After several days of cooking for a large Thanksgiving meal and gathering– poof! It was all over! And yes, we were able to eat outdoors. Warm and dry, we gathered under the tent, and spent several hours leisurely visiting and sharing family time.
As host, I was running a little too quickly to also function as house photographer. As well, my family is primarily camera-shy when it comes to sharing our experiences more publicly. So I can only give you a little glimpse of how we assembled, but you’ll at least be able to see that we enjoyed the nice warm sunshine.
We extended our outdoor time into the evening around a blazing wood fire. And then do you know what happened? It rained the next day! It was the best of all possible situations.
As busy as we were in the days leading up to the “main event,” we were also closely following a local news story about one of the 25 Big Boy locomotives built exclusively for Union Pacific Railroad in the 1940s.
We are a railroad family. Jay hired out with Southern Pacific Railroad in 1973…40 years later, he continues his career as a switchman for the Union Pacific Railroad.
The Big Boys, with a 4-8-8-4 wheel arrangement, were the largest steam locomotives ever built. Numbers 4000 through 4019 were built in 1941 and five more were added in 1944.
No. 4014, the heaviest single-expansion steam locomotive ever built, was retired in December 1961 and donated by Union Pacific to the Southern California Chapter of the Railway and Locomotive Historical Society, and has been inside the Los Angeles County Fairgrounds since 1962.
There is a great deal of local excitement as Big Boy No. 4014 is once again on the move. Union Pacific reacquired it and is in the process of a massive restoration project with the goal of moving the engine to Cheyenne, Wyoming for use in its Heritage Steam Locomotive fleet.
Restoration includes a nearly complete disassembly, an inspection of parts and then re-assembly with restored and repaired replacement parts, including the conversion of fuels from coal to No. 5 fuel oil.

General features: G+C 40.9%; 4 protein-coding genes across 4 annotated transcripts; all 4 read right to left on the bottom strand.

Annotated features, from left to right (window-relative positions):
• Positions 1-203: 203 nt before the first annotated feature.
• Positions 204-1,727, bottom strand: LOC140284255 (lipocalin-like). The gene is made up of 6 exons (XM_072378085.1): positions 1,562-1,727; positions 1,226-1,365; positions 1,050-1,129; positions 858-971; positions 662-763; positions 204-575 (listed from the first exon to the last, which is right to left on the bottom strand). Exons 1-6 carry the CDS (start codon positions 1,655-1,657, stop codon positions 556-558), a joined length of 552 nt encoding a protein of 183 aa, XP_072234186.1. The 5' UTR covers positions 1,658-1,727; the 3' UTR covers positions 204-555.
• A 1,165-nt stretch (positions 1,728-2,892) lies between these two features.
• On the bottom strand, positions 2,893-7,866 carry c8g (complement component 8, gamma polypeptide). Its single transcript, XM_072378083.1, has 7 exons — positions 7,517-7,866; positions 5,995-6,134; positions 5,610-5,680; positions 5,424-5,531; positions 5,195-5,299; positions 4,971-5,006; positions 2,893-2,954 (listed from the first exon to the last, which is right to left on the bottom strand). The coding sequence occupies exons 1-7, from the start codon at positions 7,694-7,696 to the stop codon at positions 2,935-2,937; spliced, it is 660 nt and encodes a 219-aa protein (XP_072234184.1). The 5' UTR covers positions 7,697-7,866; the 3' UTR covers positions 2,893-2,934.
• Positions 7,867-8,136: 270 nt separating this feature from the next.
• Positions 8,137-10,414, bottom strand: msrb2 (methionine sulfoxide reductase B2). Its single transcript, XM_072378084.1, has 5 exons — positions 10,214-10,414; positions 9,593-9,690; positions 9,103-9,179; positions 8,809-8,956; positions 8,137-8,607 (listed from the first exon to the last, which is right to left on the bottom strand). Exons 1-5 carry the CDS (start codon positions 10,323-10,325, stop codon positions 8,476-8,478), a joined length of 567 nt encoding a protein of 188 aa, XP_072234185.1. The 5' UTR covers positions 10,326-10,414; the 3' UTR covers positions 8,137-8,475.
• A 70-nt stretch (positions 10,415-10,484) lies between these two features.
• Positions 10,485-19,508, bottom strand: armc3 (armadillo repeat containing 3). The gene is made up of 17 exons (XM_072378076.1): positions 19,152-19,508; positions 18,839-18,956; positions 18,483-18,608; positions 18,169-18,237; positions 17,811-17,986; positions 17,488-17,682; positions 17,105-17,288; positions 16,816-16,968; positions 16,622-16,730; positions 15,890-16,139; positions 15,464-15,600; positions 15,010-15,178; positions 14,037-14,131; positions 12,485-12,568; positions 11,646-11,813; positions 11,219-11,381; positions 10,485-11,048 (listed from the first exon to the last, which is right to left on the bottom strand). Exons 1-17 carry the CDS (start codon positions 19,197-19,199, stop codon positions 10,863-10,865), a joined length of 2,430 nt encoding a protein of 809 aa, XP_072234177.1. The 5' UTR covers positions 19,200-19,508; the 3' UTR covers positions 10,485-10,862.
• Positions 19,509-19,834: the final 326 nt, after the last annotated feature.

To understand a little bit about how this wonderful old engine is being moved to its final destination, click HERE, and be sure to watch the very brief video. The overall plan is very impressive.
We watched some of the track being placed in front of No. 4014, a tedious job reminding me of child’s play. A few feet of track…move the engine…place more track…move the engine and pull up the track that’s left behind…this is a BIG job for a BIG engine.
Eight of the original 25 Big Boys still exist. The dry Southern California climate has served to preserve the No. 4014. It is in very good condition.
Rail Buffs might be interested in a few specifications of Union Pacific No. 4014.
- Total Weight: 600 tons
- Length: 132 ft. 9.875 in.
- Fuel: Soft Coal
- Coal Capacity: 28 tons
- Water Capacity: 24,000 gallons
- Steam Pressure: 300 psi
- Top Speed: 70 MPH
- Builder: American Locomotive Company, Schenectady, New York
It’s an impressive part of American Railway history.
You should see all the “little boys” with their noses right up against the chain-link fence just hoping to catch the moment when “Big Boy” No. 4014 makes a move. I think it’s a little sad it will be leaving us, but the idea that one of these powerful engines will be on the move for the first time in 50 years is really quite exciting, don’t you think?
- A railroad dinosaur is coming back to life (latimes.com)